How To Protect Your Future Self From Financial Abuse
Last month, a court in Fort Pierce sentenced Sherri Lynn Smith, 52, to 51 months in federal prison followed by four years of supervised release after she pleaded guilty to bank fraud and aggravated identity theft. Between 2016 and 2019, Smith worked as a caregiver to an elderly couple in Broward County, and they gave her access to their bank accounts so that she could manage the payment of their household bills. Over the course of three years, she stole $280,000 from them, using the ill-gotten proceeds to buy a house in Tamarac and pay for her daughter’s wedding reception, among other expenses. The news media and the Department of Justice did not say how Smith got caught, but her case is an example of how vulnerable elderly people are to financial abuse. According to the National Institutes of Health (NIH), financial exploitation is the most prevalent form of elder abuse, followed by neglect, emotional abuse, physical abuse, and sexual abuse. Building an estate plan that provides for quality care in the event that you need long-term care can help protect you from financial exploitation by caregivers and other forms of elder abuse and neglect. An Orlando estate planning lawyer can help you plan for a retirement that keeps you safe from elder abuse risk factors.
Risk Factors for Financial Abuse of the Elderly
Elder abuse and neglect, especially financial abuse, can happen in almost any setting. The abuser can be a professional caregiver, a family member, or even a stranger who targets lonely seniors on the Internet. According to the NIH report, the seniors who are most vulnerable to financial abuse are those who have dementia or physical disabilities, those who are socially isolated, and those who are dependent on the abuser financially or for help with the tasks of daily living. The people who are at the greatest risk for financially abusing seniors are caregivers who lack social support and are under a lot of emotional and financial stress and those with a history of mental illness or drug or alcohol abuse. The majority of victims of elder abuse are women, but this could be because more than half of Americans ages 65 and older are female.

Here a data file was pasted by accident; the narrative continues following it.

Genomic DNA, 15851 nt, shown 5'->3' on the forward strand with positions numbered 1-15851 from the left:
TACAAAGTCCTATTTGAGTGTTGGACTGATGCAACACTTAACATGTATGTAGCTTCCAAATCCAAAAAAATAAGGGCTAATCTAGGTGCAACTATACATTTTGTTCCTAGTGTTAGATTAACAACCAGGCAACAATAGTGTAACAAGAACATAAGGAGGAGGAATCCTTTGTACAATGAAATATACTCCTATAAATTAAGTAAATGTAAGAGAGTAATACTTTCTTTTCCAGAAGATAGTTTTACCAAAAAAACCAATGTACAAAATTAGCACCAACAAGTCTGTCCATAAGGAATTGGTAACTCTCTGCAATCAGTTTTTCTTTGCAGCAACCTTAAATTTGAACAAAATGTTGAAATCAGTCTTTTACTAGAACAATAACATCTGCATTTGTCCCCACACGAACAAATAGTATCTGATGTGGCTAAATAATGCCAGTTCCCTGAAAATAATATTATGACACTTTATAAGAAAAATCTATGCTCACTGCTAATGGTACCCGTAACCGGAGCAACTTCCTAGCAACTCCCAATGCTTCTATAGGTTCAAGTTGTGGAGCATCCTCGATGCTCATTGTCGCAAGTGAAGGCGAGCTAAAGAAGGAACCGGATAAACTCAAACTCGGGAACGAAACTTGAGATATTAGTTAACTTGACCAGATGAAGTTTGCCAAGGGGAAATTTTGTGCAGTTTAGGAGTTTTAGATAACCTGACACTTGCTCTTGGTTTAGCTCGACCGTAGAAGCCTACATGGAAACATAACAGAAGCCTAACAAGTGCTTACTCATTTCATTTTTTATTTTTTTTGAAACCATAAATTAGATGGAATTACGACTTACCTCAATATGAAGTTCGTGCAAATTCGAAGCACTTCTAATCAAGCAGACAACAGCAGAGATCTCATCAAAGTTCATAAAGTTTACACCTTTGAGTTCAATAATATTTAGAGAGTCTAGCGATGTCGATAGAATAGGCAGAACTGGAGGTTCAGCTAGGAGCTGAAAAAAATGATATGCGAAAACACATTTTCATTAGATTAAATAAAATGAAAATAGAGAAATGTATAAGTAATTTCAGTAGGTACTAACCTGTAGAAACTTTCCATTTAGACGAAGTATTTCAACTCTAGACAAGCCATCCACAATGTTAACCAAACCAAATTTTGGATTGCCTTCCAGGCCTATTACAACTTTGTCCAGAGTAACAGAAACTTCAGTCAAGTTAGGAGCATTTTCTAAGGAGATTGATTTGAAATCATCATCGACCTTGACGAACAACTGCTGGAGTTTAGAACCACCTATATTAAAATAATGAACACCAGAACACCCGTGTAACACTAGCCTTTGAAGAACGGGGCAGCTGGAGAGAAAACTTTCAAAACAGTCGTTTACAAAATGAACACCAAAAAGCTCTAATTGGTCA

In other words, the people who are most vulnerable to financial abuse are those who live alone, in understaffed nursing homes, or with family members who are poorly equipped to care for them or overwhelmed with the task of caregiving. Money cannot buy happiness, but it can buy long-term care insurance. You can protect yourself from financial abuse if you can afford the things that long-term care insurance pays for, such as residence in high-quality assisted living facilities.
Contact Gierach and Gierach About Estate Planning Decisions That Will Protect Your Financial and Emotional Wellbeing
An estate planning lawyer can help you think realistically about the best situation for you and your family in the event that you need long-term care and can help you prepare for it well in advance. Contact Gierach and Gierach, P.A. in Orlando, Florida to discuss your case.